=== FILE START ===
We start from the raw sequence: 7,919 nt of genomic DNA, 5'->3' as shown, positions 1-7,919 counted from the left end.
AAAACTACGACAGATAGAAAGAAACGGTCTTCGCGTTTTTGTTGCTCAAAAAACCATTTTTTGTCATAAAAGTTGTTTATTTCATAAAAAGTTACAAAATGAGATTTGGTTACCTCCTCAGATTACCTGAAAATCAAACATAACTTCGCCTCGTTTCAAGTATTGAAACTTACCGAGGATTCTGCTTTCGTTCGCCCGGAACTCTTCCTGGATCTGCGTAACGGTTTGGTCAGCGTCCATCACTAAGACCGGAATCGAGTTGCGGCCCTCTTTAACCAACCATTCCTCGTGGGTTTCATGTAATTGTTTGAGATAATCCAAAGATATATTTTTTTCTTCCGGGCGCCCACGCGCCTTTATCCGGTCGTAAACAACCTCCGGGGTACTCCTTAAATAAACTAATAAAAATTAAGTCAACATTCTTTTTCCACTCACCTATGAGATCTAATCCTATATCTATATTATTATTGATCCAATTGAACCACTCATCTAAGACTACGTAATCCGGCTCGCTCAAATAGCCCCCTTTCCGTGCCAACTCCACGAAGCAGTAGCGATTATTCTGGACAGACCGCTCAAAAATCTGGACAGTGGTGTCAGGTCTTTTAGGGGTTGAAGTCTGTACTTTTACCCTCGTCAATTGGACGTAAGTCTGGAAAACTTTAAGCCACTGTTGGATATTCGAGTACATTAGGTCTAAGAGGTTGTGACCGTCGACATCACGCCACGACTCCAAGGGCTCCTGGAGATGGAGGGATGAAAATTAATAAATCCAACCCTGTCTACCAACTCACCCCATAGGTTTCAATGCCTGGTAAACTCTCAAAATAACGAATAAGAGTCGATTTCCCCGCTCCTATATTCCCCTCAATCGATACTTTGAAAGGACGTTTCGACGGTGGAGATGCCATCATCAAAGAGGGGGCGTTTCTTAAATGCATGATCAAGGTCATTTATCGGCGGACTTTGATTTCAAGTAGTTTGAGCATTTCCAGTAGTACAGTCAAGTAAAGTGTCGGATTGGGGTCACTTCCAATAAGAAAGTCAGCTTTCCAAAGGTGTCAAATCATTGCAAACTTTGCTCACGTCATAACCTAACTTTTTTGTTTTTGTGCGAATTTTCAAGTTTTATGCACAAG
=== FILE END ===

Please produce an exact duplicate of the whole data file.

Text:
We start from the raw sequence: 7,919 nt of genomic DNA, 5'->3' as shown, positions 1-7,919 counted from the left end.
AAAACTACGACAGATAGAAAGAAACGGTCTTCGCGTTTTTGTTGCTCAAAAAACCATTTTTTGTCATAAAAGTTGTTTATTTCATAAAAAGTTACAAAATGAGATTTGGTTACCTCCTCAGATTACCTGAAAATCAAACATAACTTCGCCTCGTTTCAAGTATTGAAACTTACCGAGGATTCTGCTTTCGTTCGCCCGGAACTCTTCCTGGATCTGCGTAACGGTTTGGTCAGCGTCCATCACTAAGACCGGAATCGAGTTGCGGCCCTCTTTAACCAACCATTCCTCGTGGGTTTCATGTAATTGTTTGAGATAATCCAAAGATATATTTTTTTCTTCCGGGCGCCCACGCGCCTTTATCCGGTCGTAAACAACCTCCGGGGTACTCCTTAAATAAACTAATAAAAATTAAGTCAACATTCTTTTTCCACTCACCTATGAGATCTAATCCTATATCTATATTATTATTGATCCAATTGAACCACTCATCTAAGACTACGTAATCCGGCTCGCTCAAATAGCCCCCTTTCCGTGCCAACTCCACGAAGCAGTAGCGATTATTCTGGACAGACCGCTCAAAAATCTGGACAGTGGTGTCAGGTCTTTTAGGGGTTGAAGTCTGTACTTTTACCCTCGTCAATTGGACGTAAGTCTGGAAAACTTTAAGCCACTGTTGGATATTCGAGTACATTAGGTCTAAGAGGTTGTGACCGTCGACATCACGCCACGACTCCAAGGGCTCCTGGAGATGGAGGGATGAAAATTAATAAATCCAACCCTGTCTACCAACTCACCCCATAGGTTTCAATGCCTGGTAAACTCTCAAAATAACGAATAAGAGTCGATTTCCCCGCTCCTATATTCCCCTCAATCGATACTTTGAAAGGACGTTTCGACGGTGGAGATGCCATCATCAAAGAGGGGGCGTTTCTTAAATGCATGATCAAGGTCATTTATCGGCGGACTTTGATTTCAAGTAGTTTGAGCATTTCCAGTAGTACAGTCAAGTAAAGTGTCGGATTGGGGTCACTTCCAATAAGAAAGTCAGCTTTCCAAAGGTGTCAAATCATTGCAAACTTTGCTCACGTCATAACCTAACTTTTTTGTTTTTGTGCGAATTTTCAAGTTTTATGCACAAG